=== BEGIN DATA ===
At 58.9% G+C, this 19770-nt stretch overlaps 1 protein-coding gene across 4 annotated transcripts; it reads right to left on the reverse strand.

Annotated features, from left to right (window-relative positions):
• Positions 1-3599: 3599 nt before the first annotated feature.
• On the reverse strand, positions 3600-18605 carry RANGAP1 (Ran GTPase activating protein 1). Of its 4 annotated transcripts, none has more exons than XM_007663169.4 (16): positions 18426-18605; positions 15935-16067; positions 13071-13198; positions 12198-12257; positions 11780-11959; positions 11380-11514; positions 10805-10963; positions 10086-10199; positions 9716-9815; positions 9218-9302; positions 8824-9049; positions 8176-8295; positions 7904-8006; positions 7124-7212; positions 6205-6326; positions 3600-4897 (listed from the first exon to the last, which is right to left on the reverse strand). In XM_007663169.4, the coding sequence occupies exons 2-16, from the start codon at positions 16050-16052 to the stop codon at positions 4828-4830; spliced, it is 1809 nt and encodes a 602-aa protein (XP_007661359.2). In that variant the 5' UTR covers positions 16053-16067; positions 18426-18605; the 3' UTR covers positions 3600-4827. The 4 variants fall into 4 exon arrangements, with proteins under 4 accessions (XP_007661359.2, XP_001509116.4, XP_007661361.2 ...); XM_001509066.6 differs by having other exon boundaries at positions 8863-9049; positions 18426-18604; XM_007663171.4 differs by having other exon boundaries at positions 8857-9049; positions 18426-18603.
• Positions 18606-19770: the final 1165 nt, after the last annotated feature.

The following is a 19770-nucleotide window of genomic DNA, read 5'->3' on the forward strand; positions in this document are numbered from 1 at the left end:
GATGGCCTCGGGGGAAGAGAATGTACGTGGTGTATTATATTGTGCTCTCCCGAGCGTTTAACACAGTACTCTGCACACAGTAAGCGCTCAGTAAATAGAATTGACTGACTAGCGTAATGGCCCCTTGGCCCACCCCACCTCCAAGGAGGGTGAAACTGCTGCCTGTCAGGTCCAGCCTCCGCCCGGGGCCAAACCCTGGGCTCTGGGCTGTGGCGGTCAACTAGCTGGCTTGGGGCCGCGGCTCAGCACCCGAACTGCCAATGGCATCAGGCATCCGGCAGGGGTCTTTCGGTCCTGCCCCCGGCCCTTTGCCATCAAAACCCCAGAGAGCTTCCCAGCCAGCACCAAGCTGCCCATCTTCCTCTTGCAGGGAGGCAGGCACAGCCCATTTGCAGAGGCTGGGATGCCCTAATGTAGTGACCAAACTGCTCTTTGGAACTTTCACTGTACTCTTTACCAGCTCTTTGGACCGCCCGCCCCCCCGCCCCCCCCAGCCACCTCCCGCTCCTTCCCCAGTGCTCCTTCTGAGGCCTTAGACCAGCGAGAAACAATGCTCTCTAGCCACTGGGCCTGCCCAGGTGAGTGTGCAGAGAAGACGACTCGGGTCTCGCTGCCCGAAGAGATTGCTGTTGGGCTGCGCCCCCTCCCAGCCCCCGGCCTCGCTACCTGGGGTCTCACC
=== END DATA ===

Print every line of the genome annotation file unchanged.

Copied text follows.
At 58.9% G+C, this 19770-nt stretch overlaps 1 protein-coding gene across 4 annotated transcripts; it reads right to left on the reverse strand.

Annotated features, from left to right (window-relative positions):
• Positions 1-3599: 3599 nt before the first annotated feature.
• On the reverse strand, positions 3600-18605 carry RANGAP1 (Ran GTPase activating protein 1). Of its 4 annotated transcripts, none has more exons than XM_007663169.4 (16): positions 18426-18605; positions 15935-16067; positions 13071-13198; positions 12198-12257; positions 11780-11959; positions 11380-11514; positions 10805-10963; positions 10086-10199; positions 9716-9815; positions 9218-9302; positions 8824-9049; positions 8176-8295; positions 7904-8006; positions 7124-7212; positions 6205-6326; positions 3600-4897 (listed from the first exon to the last, which is right to left on the reverse strand). In XM_007663169.4, the coding sequence occupies exons 2-16, from the start codon at positions 16050-16052 to the stop codon at positions 4828-4830; spliced, it is 1809 nt and encodes a 602-aa protein (XP_007661359.2). In that variant the 5' UTR covers positions 16053-16067; positions 18426-18605; the 3' UTR covers positions 3600-4827. The 4 variants fall into 4 exon arrangements, with proteins under 4 accessions (XP_007661359.2, XP_001509116.4, XP_007661361.2 ...); XM_001509066.6 differs by having other exon boundaries at positions 8863-9049; positions 18426-18604; XM_007663171.4 differs by having other exon boundaries at positions 8857-9049; positions 18426-18603.
• Positions 18606-19770: the final 1165 nt, after the last annotated feature.

The following is a 19770-nucleotide window of genomic DNA, read 5'->3' on the forward strand; positions in this document are numbered from 1 at the left end:
GATGGCCTCGGGGGAAGAGAATGTACGTGGTGTATTATATTGTGCTCTCCCGAGCGTTTAACACAGTACTCTGCACACAGTAAGCGCTCAGTAAATAGAATTGACTGACTAGCGTAATGGCCCCTTGGCCCACCCCACCTCCAAGGAGGGTGAAACTGCTGCCTGTCAGGTCCAGCCTCCGCCCGGGGCCAAACCCTGGGCTCTGGGCTGTGGCGGTCAACTAGCTGGCTTGGGGCCGCGGCTCAGCACCCGAACTGCCAATGGCATCAGGCATCCGGCAGGGGTCTTTCGGTCCTGCCCCCGGCCCTTTGCCATCAAAACCCCAGAGAGCTTCCCAGCCAGCACCAAGCTGCCCATCTTCCTCTTGCAGGGAGGCAGGCACAGCCCATTTGCAGAGGCTGGGATGCCCTAATGTAGTGACCAAACTGCTCTTTGGAACTTTCACTGTACTCTTTACCAGCTCTTTGGACCGCCCGCCCCCCCGCCCCCCCCAGCCACCTCCCGCTCCTTCCCCAGTGCTCCTTCTGAGGCCTTAGACCAGCGAGAAACAATGCTCTCTAGCCACTGGGCCTGCCCAGGTGAGTGTGCAGAGAAGACGACTCGGGTCTCGCTGCCCGAAGAGATTGCTGTTGGGCTGCGCCCCCTCCCAGCCCCCGGCCTCGCTACCTGGGGTCTCACC